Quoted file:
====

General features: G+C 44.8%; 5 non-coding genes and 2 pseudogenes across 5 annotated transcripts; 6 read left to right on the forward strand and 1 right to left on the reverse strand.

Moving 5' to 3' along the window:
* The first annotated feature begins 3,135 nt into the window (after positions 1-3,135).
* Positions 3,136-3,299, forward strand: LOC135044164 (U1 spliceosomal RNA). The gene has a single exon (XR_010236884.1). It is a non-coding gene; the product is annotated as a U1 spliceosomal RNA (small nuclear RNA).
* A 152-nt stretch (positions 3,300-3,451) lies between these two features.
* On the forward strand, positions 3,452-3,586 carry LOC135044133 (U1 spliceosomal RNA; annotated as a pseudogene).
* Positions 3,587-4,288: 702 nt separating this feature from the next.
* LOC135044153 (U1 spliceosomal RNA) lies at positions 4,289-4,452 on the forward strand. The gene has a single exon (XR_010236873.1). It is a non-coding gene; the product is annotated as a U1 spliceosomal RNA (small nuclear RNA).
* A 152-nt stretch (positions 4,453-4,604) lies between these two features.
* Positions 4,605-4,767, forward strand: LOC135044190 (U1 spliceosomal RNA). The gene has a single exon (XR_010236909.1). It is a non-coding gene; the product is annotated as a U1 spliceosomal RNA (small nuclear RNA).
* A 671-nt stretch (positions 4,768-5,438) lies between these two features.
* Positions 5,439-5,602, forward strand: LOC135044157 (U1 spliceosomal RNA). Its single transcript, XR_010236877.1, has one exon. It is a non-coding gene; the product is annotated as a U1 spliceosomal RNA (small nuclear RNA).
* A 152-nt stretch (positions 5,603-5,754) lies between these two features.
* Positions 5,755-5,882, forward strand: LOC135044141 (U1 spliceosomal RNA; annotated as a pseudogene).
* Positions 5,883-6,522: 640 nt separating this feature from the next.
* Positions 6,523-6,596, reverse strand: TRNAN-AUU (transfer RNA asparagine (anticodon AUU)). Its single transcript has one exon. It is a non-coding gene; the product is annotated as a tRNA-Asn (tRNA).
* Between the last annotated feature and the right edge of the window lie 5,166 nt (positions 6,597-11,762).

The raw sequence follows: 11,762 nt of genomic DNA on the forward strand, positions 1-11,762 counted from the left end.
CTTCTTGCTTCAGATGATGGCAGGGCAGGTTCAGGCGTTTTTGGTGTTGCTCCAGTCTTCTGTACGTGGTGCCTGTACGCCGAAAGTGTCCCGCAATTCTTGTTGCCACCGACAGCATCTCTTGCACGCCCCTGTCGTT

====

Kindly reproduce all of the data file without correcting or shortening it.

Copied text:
General features: G+C 44.8%; 5 non-coding genes and 2 pseudogenes across 5 annotated transcripts; 6 read left to right on the forward strand and 1 right to left on the reverse strand.

Moving 5' to 3' along the window:
* The first annotated feature begins 3,135 nt into the window (after positions 1-3,135).
* Positions 3,136-3,299, forward strand: LOC135044164 (U1 spliceosomal RNA). The gene has a single exon (XR_010236884.1). It is a non-coding gene; the product is annotated as a U1 spliceosomal RNA (small nuclear RNA).
* A 152-nt stretch (positions 3,300-3,451) lies between these two features.
* On the forward strand, positions 3,452-3,586 carry LOC135044133 (U1 spliceosomal RNA; annotated as a pseudogene).
* Positions 3,587-4,288: 702 nt separating this feature from the next.
* LOC135044153 (U1 spliceosomal RNA) lies at positions 4,289-4,452 on the forward strand. The gene has a single exon (XR_010236873.1). It is a non-coding gene; the product is annotated as a U1 spliceosomal RNA (small nuclear RNA).
* A 152-nt stretch (positions 4,453-4,604) lies between these two features.
* Positions 4,605-4,767, forward strand: LOC135044190 (U1 spliceosomal RNA). The gene has a single exon (XR_010236909.1). It is a non-coding gene; the product is annotated as a U1 spliceosomal RNA (small nuclear RNA).
* A 671-nt stretch (positions 4,768-5,438) lies between these two features.
* Positions 5,439-5,602, forward strand: LOC135044157 (U1 spliceosomal RNA). Its single transcript, XR_010236877.1, has one exon. It is a non-coding gene; the product is annotated as a U1 spliceosomal RNA (small nuclear RNA).
* A 152-nt stretch (positions 5,603-5,754) lies between these two features.
* Positions 5,755-5,882, forward strand: LOC135044141 (U1 spliceosomal RNA; annotated as a pseudogene).
* Positions 5,883-6,522: 640 nt separating this feature from the next.
* Positions 6,523-6,596, reverse strand: TRNAN-AUU (transfer RNA asparagine (anticodon AUU)). Its single transcript has one exon. It is a non-coding gene; the product is annotated as a tRNA-Asn (tRNA).
* Between the last annotated feature and the right edge of the window lie 5,166 nt (positions 6,597-11,762).

The raw sequence follows: 11,762 nt of genomic DNA on the forward strand, positions 1-11,762 counted from the left end.
CTTCTTGCTTCAGATGATGGCAGGGCAGGTTCAGGCGTTTTTGGTGTTGCTCCAGTCTTCTGTACGTGGTGCCTGTACGCCGAAAGTGTCCCGCAATTCTTGTTGCCACCGACAGCATCTCTTGCACGCCCCTGTCGTT